How much opportunity you ask? I find it is useful to use a tangible example to get a sense of the scale of the opportunity. If we took a typical 50,000 sq ft office building and apply the trusty 3 – 30 – 300 rule (which corresponds approximately to energy – rent – payroll in $/sq ft/year) you end up with a total expenditure of just over $16.5 million/year. If we could reduce energy consumption by 50%, improve space utilization by 10%, and improve worker productivity by 5% that represents an economic benefit equal to $1 million/year. If you’re willing to accept a payback in the 3 – 5 year range, that gives you $3 – $5 million to work with. This is a far cry from the slice of $3/sq ft that we’re often trying to use to justify investments in building upgrades, with the benefits to occupants considered at best a bonus or side benefit, rather than the main driver.
If you scale this example up to cover all of the commercial buildings in the US and Canada, you end up with a number around $1 Trillion. A trillion dollars is a hard number to get your head around. Usually we only consider numbers that large in the context of the GDP of major economies and financial system bailouts. In this case, a trillion dollars investment in our buildings buys you a happier, healthier, more productive workforce while achieving a significant reduction in environmental impact and greenhouse gas emissions. Certainly, much more money than this has been spent with much fewer positive outcomes to show for it.
To bring this back to a more manageable context and reframe it a little bit, if you had $3-$5 million to invest into a 50,000 sq ft office building could you significantly reduce energy consumption, improve space utilization, and increase worker productivity? I certainly believe this is possible and I hope to use the rest of this article to convince you that the opportunity is real and achievable today, or at least that it’s not entirely hogwash. The path to these outcomes is certainly not straightforward and requires pulling together many different components like deploying IOT and other smart building technologies, lighting upgrades, space planning, renewable energy, training and occupant engagement while also overcoming significant institutional obstacles.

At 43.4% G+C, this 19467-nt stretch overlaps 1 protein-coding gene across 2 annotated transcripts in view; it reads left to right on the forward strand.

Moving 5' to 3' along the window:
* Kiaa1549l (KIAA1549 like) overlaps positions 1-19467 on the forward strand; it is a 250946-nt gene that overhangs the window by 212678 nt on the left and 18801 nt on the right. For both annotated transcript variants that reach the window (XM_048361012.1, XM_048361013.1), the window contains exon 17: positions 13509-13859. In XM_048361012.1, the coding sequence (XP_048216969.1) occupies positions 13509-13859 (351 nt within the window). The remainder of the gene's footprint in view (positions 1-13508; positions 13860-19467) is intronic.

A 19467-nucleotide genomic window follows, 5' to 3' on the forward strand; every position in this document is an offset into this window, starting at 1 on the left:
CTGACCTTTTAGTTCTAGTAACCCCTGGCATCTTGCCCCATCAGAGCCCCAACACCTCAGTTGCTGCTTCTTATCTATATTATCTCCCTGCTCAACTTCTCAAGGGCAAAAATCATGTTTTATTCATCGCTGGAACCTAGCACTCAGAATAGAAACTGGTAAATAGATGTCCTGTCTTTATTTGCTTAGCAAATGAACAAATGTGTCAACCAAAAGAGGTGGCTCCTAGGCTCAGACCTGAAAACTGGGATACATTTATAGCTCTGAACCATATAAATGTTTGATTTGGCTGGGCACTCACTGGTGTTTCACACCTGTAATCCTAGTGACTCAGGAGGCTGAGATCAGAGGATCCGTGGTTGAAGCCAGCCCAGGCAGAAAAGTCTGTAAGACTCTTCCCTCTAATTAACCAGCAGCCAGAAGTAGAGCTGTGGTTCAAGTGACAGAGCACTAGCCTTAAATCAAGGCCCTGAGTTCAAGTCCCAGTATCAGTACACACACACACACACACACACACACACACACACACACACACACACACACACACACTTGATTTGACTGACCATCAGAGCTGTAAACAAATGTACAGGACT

When people say that we are living in the post-PC era they mean that the personal computer is being eclipsed as the center of the IT universe by the smartphone. With the advent of the Smart Buildings Controls Renaissance, operations technology is experiencing a similar reordering. In this new era of the Internet of Things (IoT), compute resources equivalent to a PC or smartphone are being integrated into all sorts of equipment and devices. For commercial buildings, a new category of IoT device is emerging -— the Energy Analytics Controller (EAC). Smart building applications development may soon revolve around the enormous possibilities of these edge devices.
Anyone designing an IoT architecture must decide which tasks are best performed locally by a device at the network’s edge versus remotely by a cloud-hosted application. Within the IT world, an edge device is defined as a gateway or global controller. Within the building automation world, a direct digital controller (DDC) can be considered an edge controller. Likewise, a global controller is an edge controller.
One of the most revolutionary aspects of having robust compute resources at the DDC level is that these edge devices can do analytics processing of large data sets. Application developers are challenged to make the most of this new capability. The Buildings-IoT represents an opportunity to radically rethink the software architectures that define core workflows such as detecting and diagnosing faults in equipment, responding to occupant hot/cold calls, shifting energy loads to participate in demand response programs, and performing other building operations management tasks. Energy Analytics Controllers are capable of high-speed handling of the work involved in trending data, adding semantic tagging and generating analytics. Doing these tasks locally and sharing the results among other edge devices, opens the path to a host of new applications
To obtain more information about BASSG’s Edge Analytics Controller or to schedule a webinar meeting and get a demonstration, contact Alper Uzmezler at your earliest opportunity. Read more about the Edge Analytics Controller in this Automated Buildings article.
BASSG | Managing Partner